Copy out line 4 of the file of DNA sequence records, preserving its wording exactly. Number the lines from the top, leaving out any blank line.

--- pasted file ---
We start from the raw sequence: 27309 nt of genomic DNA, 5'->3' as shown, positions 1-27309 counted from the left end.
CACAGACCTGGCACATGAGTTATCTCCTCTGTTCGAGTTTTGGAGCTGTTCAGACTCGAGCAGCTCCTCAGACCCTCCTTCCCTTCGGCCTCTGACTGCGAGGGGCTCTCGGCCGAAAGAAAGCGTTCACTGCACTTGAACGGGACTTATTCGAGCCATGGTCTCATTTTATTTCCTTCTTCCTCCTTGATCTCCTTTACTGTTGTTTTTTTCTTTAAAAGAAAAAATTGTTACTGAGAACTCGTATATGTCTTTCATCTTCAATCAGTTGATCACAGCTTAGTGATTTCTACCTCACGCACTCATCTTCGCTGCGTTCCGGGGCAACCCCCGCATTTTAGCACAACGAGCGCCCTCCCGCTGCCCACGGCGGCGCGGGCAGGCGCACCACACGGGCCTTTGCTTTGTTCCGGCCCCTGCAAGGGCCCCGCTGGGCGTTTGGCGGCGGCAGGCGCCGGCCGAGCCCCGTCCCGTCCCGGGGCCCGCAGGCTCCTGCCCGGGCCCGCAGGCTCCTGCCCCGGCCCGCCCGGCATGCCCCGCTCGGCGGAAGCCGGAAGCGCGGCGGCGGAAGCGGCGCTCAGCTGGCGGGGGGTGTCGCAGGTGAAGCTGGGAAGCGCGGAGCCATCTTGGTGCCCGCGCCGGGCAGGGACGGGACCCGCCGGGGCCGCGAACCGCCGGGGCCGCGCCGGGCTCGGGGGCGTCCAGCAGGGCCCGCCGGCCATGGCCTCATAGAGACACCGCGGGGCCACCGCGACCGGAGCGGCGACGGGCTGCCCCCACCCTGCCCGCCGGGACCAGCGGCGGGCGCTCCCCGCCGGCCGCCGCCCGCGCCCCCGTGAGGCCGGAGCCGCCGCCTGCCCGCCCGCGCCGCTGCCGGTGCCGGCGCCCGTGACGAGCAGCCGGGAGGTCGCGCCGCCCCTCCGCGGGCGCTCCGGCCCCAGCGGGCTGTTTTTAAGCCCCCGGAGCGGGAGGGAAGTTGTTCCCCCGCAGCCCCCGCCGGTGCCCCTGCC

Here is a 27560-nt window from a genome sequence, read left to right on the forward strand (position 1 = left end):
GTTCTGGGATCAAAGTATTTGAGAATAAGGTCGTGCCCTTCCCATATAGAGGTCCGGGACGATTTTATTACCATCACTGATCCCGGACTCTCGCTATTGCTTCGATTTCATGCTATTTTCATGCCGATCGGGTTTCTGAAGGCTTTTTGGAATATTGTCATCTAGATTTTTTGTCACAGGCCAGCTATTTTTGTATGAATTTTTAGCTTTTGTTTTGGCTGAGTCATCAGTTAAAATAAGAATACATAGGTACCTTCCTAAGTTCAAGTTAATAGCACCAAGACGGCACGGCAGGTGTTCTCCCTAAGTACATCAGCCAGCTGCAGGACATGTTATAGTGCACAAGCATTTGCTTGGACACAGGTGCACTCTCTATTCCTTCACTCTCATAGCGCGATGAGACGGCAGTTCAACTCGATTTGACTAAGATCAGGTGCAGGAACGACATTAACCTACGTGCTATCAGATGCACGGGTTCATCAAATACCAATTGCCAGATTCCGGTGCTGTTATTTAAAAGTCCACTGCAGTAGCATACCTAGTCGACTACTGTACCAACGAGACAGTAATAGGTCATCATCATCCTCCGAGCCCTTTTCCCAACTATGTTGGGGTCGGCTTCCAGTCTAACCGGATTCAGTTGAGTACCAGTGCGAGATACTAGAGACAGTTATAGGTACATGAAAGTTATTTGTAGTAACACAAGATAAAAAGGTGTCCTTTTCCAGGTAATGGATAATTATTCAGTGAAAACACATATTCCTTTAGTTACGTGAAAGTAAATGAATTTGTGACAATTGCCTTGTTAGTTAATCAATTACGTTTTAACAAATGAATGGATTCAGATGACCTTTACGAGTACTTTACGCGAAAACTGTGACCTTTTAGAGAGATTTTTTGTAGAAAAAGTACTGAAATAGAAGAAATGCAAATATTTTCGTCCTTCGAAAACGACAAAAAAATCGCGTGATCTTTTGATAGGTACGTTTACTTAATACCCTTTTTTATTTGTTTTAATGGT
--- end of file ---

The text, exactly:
GTTCTGGGATCAAAGTATTTGAGAATAAGGTCGTGCCCTTCCCATATAGAGGTCCGGGACGATTTTATTACCATCACTGATCCCGGACTCTCGCTATTGCTTCGATTTCATGCTATTTTCATGCCGATCGGGTTTCTGAAGGCTTTTTGGAATATTGTCATCTAGATTTTTTGTCACAGGCCAGCTATTTTTGTATGAATTTTTAGCTTTTGTTTTGGCTGAGTCATCAGTTAAAATAAGAATACATAGGTACCTTCCTAAGTTCAAGTTAATAGCACCAAGACGGCACGGCAGGTGTTCTCCCTAAGTACATCAGCCAGCTGCAGGACATGTTATAGTGCACAAGCATTTGCTTGGACACAGGTGCACTCTCTATTCCTTCACTCTCATAGCGCGATGAGACGGCAGTTCAACTCGATTTGACTAAGATCAGGTGCAGGAACGACATTAACCTACGTGCTATCAGATGCACGGGTTCATCAAATACCAATTGCCAGATTCCGGTGCTGTTATTTAAAAGTCCACTGCAGTAGCATACCTAGTCGACTACTGTACCAACGAGACAGTAATAGGTCATCATCATCCTCCGAGCCCTTTTCCCAACTATGTTGGGGTCGGCTTCCAGTCTAACCGGATTCAGTTGAGTACCAGTGCGAGATACTAGAGACAGTTATAGGTACATGAAAGTTATTTGTAGTAACACAAGATAAAAAGGTGTCCTTTTCCAGGTAATGGATAATTATTCAGTGAAAACACATATTCCTTTAGTTACGTGAAAGTAAATGAATTTGTGACAATTGCCTTGTTAGTTAATCAATTACGTTTTAACAAATGAATGGATTCAGATGACCTTTACGAGTACTTTACGCGAAAACTGTGACCTTTTAGAGAGATTTTTTGTAGAAAAAGTACTGAAATAGAAGAAATGCAAATATTTTCGTCCTTCGAAAACGACAAAAAAATCGCGTGATCTTTTGATAGGTACGTTTACTTAATACCCTTTTTTATTTGTTTTAATGGT